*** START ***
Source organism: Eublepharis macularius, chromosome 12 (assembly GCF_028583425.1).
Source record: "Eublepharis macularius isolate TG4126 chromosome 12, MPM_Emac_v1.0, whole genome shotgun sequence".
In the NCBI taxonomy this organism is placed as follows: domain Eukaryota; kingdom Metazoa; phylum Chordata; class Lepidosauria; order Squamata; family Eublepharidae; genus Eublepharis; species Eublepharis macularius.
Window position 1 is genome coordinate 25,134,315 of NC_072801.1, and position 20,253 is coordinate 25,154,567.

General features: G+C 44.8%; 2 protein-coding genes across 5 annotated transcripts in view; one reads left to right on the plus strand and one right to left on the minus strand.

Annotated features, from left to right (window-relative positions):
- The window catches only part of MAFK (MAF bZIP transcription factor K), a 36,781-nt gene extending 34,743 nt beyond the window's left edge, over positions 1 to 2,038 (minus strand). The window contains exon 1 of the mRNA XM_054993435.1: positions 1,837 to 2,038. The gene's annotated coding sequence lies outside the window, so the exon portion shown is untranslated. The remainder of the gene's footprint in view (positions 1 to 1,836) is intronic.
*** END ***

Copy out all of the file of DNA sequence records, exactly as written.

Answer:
Source organism: Eublepharis macularius, chromosome 12 (assembly GCF_028583425.1).
Source record: "Eublepharis macularius isolate TG4126 chromosome 12, MPM_Emac_v1.0, whole genome shotgun sequence".
In the NCBI taxonomy this organism is placed as follows: domain Eukaryota; kingdom Metazoa; phylum Chordata; class Lepidosauria; order Squamata; family Eublepharidae; genus Eublepharis; species Eublepharis macularius.
Window position 1 is genome coordinate 25,134,315 of NC_072801.1, and position 20,253 is coordinate 25,154,567.

General features: G+C 44.8%; 2 protein-coding genes across 5 annotated transcripts in view; one reads left to right on the plus strand and one right to left on the minus strand.

Annotated features, from left to right (window-relative positions):
- The window catches only part of MAFK (MAF bZIP transcription factor K), a 36,781-nt gene extending 34,743 nt beyond the window's left edge, over positions 1 to 2,038 (minus strand). The window contains exon 1 of the mRNA XM_054993435.1: positions 1,837 to 2,038. The gene's annotated coding sequence lies outside the window, so the exon portion shown is untranslated. The remainder of the gene's footprint in view (positions 1 to 1,836) is intronic.